27
Aug
09

b-Whipping-of-a-prison-4a4faa691403

 

CAPITAL AND CORPORAL PUNISHMENT

The Kartika beer drinking offence under the Syariah and the sentence meted out to her viz 6 strokes of the rotan and a RM 5000/ fine have been blown out of proportion mainly because of the inefficiency of the Syariah Courts, the State Religious Departments and the Prisons Department.

If these agencies had better coordinated their decisions and actions, the corporal punishment imposed on Kartika would not have received such bad press and publicity both locally and internationally. There are indeed certain mitigating circumstances in Kartika’s case. Being a woman and a first-time offender there would have been grounds for leniency if she had appealed. However, Kartika chose to be exemplary in upholding the Syariah concept of justice and fairness by paying the fine and being caned. For this we must respect her for not using her womanly status to challenge the law.

Capital and corporal punishment have always been controversial because they are not only viewed as primitive but as ineffective in deterring crime. One cannot say that the Syariah’s interpretation of hudud is the only repressive and archaic group of laws or that its measures are the only ones that are no longer relevant in a world steeped in humanitarian concerns. The death penalty for drug-related offences is one case in point. Without them the community and society including the Islamic community will be in greater disarray.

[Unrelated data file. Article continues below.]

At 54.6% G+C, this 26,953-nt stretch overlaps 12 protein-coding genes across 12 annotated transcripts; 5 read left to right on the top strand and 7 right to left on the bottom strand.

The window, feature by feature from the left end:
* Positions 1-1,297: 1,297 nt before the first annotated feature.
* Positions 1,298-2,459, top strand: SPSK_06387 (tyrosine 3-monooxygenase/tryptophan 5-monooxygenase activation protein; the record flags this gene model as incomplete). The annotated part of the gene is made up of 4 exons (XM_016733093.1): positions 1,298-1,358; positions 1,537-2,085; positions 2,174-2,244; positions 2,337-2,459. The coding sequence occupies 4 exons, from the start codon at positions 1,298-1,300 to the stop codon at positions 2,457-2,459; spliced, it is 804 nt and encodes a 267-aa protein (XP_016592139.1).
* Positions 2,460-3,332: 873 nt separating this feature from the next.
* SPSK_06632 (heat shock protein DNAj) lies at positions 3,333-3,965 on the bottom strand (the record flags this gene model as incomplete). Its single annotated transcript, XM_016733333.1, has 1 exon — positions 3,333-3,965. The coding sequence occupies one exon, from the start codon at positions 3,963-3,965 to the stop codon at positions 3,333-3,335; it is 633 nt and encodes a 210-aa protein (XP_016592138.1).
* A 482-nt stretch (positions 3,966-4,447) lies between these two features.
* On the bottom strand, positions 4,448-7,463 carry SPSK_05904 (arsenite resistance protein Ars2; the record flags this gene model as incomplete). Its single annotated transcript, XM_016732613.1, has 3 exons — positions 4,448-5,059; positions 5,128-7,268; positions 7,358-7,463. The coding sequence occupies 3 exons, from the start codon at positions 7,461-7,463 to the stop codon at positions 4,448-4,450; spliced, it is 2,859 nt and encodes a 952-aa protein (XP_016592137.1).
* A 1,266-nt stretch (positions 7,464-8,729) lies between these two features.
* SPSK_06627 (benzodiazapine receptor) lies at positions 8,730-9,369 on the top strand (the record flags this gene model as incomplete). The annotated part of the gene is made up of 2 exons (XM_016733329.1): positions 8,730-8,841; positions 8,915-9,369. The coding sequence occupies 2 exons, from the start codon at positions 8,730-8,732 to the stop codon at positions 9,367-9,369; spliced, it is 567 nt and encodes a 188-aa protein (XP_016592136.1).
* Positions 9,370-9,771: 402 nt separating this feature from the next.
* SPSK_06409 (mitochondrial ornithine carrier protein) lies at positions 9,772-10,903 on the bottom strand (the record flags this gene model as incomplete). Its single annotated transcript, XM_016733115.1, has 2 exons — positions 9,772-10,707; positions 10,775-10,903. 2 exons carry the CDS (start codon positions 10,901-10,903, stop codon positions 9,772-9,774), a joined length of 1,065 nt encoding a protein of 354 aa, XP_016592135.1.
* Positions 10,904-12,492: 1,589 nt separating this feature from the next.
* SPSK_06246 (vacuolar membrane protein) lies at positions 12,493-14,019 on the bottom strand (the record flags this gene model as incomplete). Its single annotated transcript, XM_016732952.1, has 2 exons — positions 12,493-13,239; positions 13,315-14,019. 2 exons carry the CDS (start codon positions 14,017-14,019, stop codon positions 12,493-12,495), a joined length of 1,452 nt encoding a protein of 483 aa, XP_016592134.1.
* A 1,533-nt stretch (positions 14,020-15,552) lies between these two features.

However, rising crime rates everywhere and in every sphere of life show that there must be more effective ways of instilling values and improving morality than legal punishment or public censure. Religious departments and agencies in the country must put their heads together to come up with better ways of educating and rehabilitating the people – men and women – on their socio-cultural, moral and religious obligations.

What is outstanding about the Kartika case is that one woman’s beer drinking has caught the attention of the Pahang State Religious Department when there are hundreds of other offenders out there, many of them men. Besides, there are more serious cases of abuse, exploitation and corruption in the home, community and society which deserve more time and closer scrutiny than one woman’s downing of beer!

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